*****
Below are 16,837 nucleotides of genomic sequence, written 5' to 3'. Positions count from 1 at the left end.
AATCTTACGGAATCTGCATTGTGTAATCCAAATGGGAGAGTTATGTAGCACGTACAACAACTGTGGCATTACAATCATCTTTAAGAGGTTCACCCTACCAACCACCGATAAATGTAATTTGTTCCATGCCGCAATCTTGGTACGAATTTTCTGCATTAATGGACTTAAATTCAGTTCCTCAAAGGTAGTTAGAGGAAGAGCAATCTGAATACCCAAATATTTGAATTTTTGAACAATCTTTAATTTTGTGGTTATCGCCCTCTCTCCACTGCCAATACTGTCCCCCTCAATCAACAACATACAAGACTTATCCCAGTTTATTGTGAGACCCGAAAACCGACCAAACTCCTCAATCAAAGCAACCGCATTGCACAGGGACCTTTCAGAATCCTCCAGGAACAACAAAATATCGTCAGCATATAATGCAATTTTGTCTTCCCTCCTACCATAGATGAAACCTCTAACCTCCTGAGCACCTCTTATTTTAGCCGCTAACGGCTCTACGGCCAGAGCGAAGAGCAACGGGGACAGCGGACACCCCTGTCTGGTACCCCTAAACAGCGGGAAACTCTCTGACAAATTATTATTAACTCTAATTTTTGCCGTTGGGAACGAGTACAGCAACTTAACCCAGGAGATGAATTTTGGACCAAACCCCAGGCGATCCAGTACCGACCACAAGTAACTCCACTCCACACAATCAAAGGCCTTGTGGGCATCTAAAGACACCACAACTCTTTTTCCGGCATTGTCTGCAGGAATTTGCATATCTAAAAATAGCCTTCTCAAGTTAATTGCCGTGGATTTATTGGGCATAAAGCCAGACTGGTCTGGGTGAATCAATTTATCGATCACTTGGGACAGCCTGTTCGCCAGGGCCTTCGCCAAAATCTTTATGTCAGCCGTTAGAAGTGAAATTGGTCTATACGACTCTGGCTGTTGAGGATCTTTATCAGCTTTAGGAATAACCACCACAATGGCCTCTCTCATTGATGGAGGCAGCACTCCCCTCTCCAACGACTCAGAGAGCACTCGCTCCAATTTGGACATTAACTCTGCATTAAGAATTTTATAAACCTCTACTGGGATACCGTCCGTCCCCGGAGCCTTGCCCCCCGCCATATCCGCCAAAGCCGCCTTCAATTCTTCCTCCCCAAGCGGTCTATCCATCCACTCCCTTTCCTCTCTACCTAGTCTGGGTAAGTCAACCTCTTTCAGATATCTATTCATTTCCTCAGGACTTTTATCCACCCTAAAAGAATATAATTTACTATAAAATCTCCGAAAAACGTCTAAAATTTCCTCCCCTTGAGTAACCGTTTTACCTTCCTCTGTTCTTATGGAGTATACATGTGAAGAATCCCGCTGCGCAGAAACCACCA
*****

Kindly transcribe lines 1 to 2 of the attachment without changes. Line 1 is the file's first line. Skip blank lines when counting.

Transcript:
Below are 16,837 nucleotides of genomic sequence, written 5' to 3'. Positions count from 1 at the left end.
AATCTTACGGAATCTGCATTGTGTAATCCAAATGGGAGAGTTATGTAGCACGTACAACAACTGTGGCATTACAATCATCTTTAAGAGGTTCACCCTACCAACCACCGATAAATGTAATTTGTTCCATGCCGCAATCTTGGTACGAATTTTCTGCATTAATGGACTTAAATTCAGTTCCTCAAAGGTAGTTAGAGGAAGAGCAATCTGAATACCCAAATATTTGAATTTTTGAACAATCTTTAATTTTGTGGTTATCGCCCTCTCTCCACTGCCAATACTGTCCCCCTCAATCAACAACATACAAGACTTATCCCAGTTTATTGTGAGACCCGAAAACCGACCAAACTCCTCAATCAAAGCAACCGCATTGCACAGGGACCTTTCAGAATCCTCCAGGAACAACAAAATATCGTCAGCATATAATGCAATTTTGTCTTCCCTCCTACCATAGATGAAACCTCTAACCTCCTGAGCACCTCTTATTTTAGCCGCTAACGGCTCTACGGCCAGAGCGAAGAGCAACGGGGACAGCGGACACCCCTGTCTGGTACCCCTAAACAGCGGGAAACTCTCTGACAAATTATTATTAACTCTAATTTTTGCCGTTGGGAACGAGTACAGCAACTTAACCCAGGAGATGAATTTTGGACCAAACCCCAGGCGATCCAGTACCGACCACAAGTAACTCCACTCCACACAATCAAAGGCCTTGTGGGCATCTAAAGACACCACAACTCTTTTTCCGGCATTGTCTGCAGGAATTTGCATATCTAAAAATAGCCTTCTCAAGTTAATTGCCGTGGATTTATTGGGCATAAAGCCAGACTGGTCTGGGTGAATCAATTTATCGATCACTTGGGACAGCCTGTTCGCCAGGGCCTTCGCCAAAATCTTTATGTCAGCCGTTAGAAGTGAAATTGGTCTATACGACTCTGGCTGTTGAGGATCTTTATCAGCTTTAGGAATAACCACCACAATGGCCTCTCTCATTGATGGAGGCAGCACTCCCCTCTCCAACGACTCAGAGAGCACTCGCTCCAATTTGGACATTAACTCTGCATTAAGAATTTTATAAACCTCTACTGGGATACCGTCCGTCCCCGGAGCCTTGCCCCCCGCCATATCCGCCAAAGCCGCCTTCAATTCTTCCTCCCCAAGCGGTCTATCCATCCACTCCCTTTCCTCTCTACCTAGTCTGGGTAAGTCAACCTCTTTCAGATATCTATTCATTTCCTCAGGACTTTTATCCACCCTAAAAGAATATAATTTACTATAAAATCTCCGAAAAACGTCTAAAATTTCCTCCCCTTGAGTAACCGTTTTACCTTCCTCTGTTCTTATGGAGTATACATGTGAAGAATCCCGCTGCGCAGAAACCACCA